ComSco re re­port out­lines isues fac­ing digital

Newspapers & Technology Magazine - - Contents - ▶ by kirSTen STa­pLeS Con­tribut­ing Writer

These days, just about ev­ery­thing is done dig­i­tally. Con­sumers can pay their bills, com­mu­ni­cate, shop and more, all through a digital source. There­fore, it should come as no shock that media con­sump­tion is tak­ing a deep plunge into the digital age. With that plunge come new chal­lenges. A 2017 re­port by comS­core lists the top 10 burn­ing is­sues in digital and the im­pact they have on media con­sump­tion.

Digital and TV

Num­ber one on ComS­core's list is clos­ing the di­vide be­tween digital and tele­vi­sion. Cur­rently, mea­sur­ing the con­sump­tion of digital and TV media is done quite dif­fer­ently. In­con­sis­tent meth­ods in the way these chan­nels are stud­ied cre­ate some­what un­re­li­able data.

“Con­sis­tency and com­pa­ra­bil­ity in re­port­ing met­rics—such as reach, fre­quency, and de­mo­graph­ics—are para­mount, but TV and digital must also be based on the same op­por­tu­nity-to-see (OTS) stan­dard,” re­ports comS­core.

Digital video, for ex­am­ple, in­cor­po­rates the vi­su­als of TV with the cov­er­age of digital media. It is a gray area that con­trib­utes to the di­vide be­tween tele­vi­sion and digital be­cause it is dif­fi­cult to mea­sure the OTS stan­dard for ad ex­po­sure. It raises ques­tions about the most ef­fi­cient way to ad­ver­tise across this medium.

“Dif­fer­ing media makes com­pa­ra­ble met­rics an is­sue in digital, par­tic­u­larly due to the preva­lence of non-view­able im­pres­sions and in­valid traf­fic (IVT), both of which pre­vent an ad from meet­ing the OTS stan­dard,” says comS­core.

Au­di­ence data

The num­ber two is­sue in the re­port deals with ad­vanced au­di­ence data. Au­di­ence tar­get­ing and data al­low pro­duc­ers to reach the right con­sumers. For years, it has played a large role in the way the items are bought and sold.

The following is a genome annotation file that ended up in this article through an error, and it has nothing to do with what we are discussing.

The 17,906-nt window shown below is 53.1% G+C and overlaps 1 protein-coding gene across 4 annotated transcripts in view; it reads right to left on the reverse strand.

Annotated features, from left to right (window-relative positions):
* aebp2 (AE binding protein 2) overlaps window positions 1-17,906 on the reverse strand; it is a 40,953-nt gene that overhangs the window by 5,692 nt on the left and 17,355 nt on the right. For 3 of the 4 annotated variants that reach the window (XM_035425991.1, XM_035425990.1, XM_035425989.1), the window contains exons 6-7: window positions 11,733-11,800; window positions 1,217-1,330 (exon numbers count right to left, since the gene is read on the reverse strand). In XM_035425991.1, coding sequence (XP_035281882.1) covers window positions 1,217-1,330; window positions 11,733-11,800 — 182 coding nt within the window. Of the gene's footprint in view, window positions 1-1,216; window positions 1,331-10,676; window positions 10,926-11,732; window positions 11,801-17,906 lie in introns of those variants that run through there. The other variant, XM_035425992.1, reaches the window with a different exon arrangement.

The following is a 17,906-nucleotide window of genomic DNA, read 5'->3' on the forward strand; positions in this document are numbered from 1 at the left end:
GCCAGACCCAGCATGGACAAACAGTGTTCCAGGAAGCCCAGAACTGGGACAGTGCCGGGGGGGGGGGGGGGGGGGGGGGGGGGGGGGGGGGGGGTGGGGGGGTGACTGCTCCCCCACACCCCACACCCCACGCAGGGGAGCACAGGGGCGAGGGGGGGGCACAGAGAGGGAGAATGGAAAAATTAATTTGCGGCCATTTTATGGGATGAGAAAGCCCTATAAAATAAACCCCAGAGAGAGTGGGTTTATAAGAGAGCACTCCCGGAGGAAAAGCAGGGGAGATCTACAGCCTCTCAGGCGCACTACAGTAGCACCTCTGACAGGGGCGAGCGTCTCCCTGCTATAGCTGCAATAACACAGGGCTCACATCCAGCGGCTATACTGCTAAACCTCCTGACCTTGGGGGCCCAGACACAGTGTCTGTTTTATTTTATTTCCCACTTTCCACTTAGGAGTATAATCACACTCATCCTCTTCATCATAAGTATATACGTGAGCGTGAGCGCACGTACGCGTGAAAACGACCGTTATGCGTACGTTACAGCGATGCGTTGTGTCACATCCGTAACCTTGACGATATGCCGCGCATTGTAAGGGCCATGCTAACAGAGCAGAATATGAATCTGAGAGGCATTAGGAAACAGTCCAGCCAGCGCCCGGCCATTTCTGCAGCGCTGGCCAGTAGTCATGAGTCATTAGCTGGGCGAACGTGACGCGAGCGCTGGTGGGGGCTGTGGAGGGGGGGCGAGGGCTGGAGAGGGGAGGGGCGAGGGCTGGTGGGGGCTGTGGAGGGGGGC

“Now, with ac­cess to big data and tech­nol­ogy, we are see­ing a shift to­ward this same type of au­di­ence-based buy­ing in TV and cross plat­form. TV net­works, for ex­am­ple, are now mak­ing their in­ven­tory avail­able for au­di­ence­based buys. ... Ad­vanced au­di­ence plan­ning paves the way for ad­vanced au­di­ences to be used as a ba­sis for trans­act­ing across all screens,” ex­plains comS­core.

Ad­vanced au­di­ence tar­get­ing only adds to the need for con­sis­tency when eval­u­at­ing cross plat­forms.

Mon­e­tiz­ing mobile

The next con­cern in digital is mon­e­tiz­ing mobile. Cell phones and tablets have be­come ma­jor parts of the modern con­sumer’s life. Ac­cord­ing to comS­core, mobile de­vices ac­count for two-thirds of time spent on digital media. Even so, it is much more dif­fi­cult to mon­e­tize. The dis­tri­bu­tion of funds seems to be mov­ing around in an un­even pat­tern.

“Greater stan­dard­iza­tion around mea­sure­ment im­ple­men­ta­tion can help solve the frag­men­ta­tion prob­lems, a cause which the IAB (In­ter­ac­tive Ad­ver­tis­ing Bu­reau) has re­cently stepped in to try to ad­dress. Align­ing mobile with desk­top through undu­pli­cated mea­sure­ment of cam­paign au­di­ences also helps digital bet­ter demon­strate au­di­ence scale and pro­vides plan­ners with im­proved data for more ef­fi­cient cam­paign plan­ning,” ex­plains the re­port.

Mea­sur­ing reaches

Mea­sur­ing the undu­pli­cated reaches across plat­forms is num­ber four on the list of digital is­sues. Digital media can be ac­cessed from mul­ti­ple sources. This presents a new chal­lenge for pub­li­ca­tions to ad­dress how to best as­sess their value to ad­ver­tis­ers. Since many pub­li­ca­tions use out­side com­pa­nies to help

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